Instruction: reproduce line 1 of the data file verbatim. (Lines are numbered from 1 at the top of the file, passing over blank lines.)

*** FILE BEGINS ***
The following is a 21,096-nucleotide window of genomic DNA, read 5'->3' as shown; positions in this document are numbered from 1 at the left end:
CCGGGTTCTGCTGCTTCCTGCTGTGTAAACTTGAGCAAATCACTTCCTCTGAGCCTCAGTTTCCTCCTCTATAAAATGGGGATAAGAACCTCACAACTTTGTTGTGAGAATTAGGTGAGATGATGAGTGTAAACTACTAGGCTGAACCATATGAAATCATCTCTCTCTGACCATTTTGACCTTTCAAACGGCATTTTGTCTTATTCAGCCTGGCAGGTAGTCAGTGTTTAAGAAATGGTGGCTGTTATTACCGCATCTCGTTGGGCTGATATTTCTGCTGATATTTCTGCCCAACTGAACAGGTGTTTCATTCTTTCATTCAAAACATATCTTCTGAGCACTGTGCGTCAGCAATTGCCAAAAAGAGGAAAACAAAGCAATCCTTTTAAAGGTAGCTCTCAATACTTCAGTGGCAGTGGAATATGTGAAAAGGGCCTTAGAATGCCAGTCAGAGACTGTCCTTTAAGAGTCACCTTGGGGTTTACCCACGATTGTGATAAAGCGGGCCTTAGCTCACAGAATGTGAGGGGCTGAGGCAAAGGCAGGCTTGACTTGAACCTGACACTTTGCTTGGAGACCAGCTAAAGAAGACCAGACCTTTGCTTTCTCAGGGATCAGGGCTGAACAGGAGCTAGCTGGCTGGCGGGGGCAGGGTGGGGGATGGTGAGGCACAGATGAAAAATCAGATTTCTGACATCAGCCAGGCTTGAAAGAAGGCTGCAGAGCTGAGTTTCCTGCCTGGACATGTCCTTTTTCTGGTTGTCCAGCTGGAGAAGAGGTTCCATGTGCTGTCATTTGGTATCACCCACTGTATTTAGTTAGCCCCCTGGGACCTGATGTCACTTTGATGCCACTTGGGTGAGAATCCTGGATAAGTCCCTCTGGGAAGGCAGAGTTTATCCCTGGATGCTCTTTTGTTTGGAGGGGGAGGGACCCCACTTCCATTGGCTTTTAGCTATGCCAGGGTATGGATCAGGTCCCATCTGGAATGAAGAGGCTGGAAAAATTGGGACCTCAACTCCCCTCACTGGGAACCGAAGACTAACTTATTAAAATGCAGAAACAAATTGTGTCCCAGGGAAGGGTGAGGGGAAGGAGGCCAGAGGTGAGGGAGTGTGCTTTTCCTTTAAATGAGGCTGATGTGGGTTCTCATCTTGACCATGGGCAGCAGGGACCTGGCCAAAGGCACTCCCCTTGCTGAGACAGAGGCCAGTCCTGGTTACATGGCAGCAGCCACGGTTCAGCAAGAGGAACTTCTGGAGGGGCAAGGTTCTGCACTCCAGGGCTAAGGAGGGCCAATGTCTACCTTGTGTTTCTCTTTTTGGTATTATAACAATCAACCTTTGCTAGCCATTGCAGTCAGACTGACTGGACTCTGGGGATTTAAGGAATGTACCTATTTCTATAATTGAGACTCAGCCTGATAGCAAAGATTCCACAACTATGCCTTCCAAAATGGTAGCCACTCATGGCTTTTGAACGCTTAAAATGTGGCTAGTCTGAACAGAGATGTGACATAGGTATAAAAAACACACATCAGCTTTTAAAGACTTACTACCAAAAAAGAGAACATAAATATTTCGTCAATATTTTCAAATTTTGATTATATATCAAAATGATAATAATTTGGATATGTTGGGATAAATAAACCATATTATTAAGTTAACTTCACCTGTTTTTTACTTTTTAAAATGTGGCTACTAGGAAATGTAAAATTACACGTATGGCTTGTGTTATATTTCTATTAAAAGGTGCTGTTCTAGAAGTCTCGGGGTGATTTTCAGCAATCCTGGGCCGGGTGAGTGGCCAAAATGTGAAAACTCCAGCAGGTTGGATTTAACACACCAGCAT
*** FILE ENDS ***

The following is a 21,096-nucleotide window of genomic DNA, read 5'->3' as shown; positions in this document are numbered from 1 at the left end: